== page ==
BP takes to the skies with first drone approval

 
Harriet Green
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BP HAS become the first company to win permission to fly unmanned drones over US soil.

The oil company is flying the AeroVironment Puma drone over Alaska to keep tabs on maintenance requirements at the Prudhoe Bay oil field, of which it owns 26 per cent.

The US Federal Aviation Administration said yesterday that this was the first time it had given approval for a non-government drone flight over land.

“These surveys on Alaska’s North Slope are another important step toward broader commercial use of unmanned aircraft,” said the US transportation secretary, Anthony Foxx. “The technology is quickly changing, and the opportunities are growing.”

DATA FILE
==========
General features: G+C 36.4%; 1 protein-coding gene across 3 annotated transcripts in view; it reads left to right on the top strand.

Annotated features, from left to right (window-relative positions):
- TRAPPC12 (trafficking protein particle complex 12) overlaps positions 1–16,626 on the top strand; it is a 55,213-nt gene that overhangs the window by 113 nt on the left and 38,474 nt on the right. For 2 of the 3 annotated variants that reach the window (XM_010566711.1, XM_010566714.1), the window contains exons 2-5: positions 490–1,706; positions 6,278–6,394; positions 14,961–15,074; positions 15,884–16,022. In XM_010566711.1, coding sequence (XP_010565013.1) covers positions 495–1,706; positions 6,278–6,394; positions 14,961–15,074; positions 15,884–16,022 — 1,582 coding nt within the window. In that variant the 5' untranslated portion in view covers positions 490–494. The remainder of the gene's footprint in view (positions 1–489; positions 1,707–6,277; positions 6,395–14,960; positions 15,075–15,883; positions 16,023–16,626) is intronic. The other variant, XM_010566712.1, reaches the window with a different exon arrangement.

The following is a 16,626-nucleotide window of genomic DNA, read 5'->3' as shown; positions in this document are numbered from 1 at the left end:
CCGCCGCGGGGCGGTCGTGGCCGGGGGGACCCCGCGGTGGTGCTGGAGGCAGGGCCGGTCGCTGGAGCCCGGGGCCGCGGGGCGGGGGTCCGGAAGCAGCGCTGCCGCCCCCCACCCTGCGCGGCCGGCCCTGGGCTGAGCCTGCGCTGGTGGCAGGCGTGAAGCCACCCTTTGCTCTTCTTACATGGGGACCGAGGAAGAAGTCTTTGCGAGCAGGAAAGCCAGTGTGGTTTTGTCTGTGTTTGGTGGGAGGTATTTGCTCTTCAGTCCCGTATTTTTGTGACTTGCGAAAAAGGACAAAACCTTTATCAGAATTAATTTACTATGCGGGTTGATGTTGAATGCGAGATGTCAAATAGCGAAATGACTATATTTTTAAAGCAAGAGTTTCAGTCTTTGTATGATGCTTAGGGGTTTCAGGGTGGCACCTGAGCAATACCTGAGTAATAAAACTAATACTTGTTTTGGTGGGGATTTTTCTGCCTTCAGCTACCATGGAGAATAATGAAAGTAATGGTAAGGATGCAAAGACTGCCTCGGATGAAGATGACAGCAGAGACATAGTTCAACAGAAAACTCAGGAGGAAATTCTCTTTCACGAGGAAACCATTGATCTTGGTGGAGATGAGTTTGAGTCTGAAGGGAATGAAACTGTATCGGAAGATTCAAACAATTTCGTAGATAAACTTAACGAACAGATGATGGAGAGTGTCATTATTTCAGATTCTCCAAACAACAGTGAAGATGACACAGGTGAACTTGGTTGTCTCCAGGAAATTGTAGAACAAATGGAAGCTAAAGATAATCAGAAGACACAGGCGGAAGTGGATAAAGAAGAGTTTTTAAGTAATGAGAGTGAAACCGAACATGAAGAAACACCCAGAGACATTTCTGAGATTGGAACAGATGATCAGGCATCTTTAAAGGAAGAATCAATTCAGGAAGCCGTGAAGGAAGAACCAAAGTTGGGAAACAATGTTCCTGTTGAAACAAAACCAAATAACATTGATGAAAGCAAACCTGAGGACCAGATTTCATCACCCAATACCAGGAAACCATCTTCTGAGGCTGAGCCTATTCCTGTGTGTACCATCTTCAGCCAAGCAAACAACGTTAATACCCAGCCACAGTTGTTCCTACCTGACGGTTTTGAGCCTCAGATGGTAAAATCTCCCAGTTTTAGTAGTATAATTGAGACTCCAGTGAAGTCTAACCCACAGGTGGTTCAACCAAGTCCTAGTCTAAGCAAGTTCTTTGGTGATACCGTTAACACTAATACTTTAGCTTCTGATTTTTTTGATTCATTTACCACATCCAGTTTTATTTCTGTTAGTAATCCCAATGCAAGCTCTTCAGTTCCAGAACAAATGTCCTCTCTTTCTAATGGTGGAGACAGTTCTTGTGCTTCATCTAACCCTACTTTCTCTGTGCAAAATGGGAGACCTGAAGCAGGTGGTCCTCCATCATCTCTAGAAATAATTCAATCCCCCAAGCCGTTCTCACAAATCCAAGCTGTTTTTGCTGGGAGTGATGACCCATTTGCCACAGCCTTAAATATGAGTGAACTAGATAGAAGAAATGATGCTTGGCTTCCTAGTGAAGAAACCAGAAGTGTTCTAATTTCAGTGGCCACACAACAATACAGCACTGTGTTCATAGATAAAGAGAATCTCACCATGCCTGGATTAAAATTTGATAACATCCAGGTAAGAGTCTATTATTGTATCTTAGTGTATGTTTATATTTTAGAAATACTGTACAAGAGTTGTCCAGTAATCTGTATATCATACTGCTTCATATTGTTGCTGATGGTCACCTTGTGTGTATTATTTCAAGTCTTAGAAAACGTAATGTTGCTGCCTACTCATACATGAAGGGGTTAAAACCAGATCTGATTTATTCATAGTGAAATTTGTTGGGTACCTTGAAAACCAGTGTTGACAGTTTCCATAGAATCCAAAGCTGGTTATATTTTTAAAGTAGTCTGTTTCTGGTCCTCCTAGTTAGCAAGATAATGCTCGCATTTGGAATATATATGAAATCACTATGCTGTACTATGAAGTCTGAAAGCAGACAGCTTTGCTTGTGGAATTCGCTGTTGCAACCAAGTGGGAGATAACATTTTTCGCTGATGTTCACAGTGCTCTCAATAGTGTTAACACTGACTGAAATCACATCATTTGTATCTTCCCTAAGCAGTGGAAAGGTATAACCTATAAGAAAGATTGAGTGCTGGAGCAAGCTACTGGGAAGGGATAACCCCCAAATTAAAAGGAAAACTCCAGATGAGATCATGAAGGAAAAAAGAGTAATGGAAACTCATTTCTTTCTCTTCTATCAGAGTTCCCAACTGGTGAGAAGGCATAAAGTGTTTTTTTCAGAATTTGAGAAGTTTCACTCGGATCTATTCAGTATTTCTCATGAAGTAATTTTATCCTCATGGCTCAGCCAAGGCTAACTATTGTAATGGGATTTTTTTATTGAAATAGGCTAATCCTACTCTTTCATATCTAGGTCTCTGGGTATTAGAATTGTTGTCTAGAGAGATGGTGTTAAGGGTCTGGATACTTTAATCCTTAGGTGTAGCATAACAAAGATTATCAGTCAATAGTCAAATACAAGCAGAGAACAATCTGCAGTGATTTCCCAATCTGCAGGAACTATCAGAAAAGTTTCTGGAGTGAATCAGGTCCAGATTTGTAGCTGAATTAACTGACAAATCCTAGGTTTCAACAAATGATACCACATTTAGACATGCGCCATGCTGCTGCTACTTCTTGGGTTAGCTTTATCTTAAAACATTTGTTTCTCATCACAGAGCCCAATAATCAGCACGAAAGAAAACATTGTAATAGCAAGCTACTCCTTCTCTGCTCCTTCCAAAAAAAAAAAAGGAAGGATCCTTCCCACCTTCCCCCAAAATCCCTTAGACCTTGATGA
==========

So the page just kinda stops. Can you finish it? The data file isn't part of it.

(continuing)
Last year, the FAA approved the first unmanned flight, allowing ConocoPhillips to use a Boeing Insitu ScanEagle over Arctic waters.

US Congress passed a law in 2012 to put unmanned aircraft on a more even footing with other forms of air transport, but approvals have so far been thin on the ground.

Shares in AeroVironment, which makes the drone used by BP, closed up 4.7 per cent yesterday.

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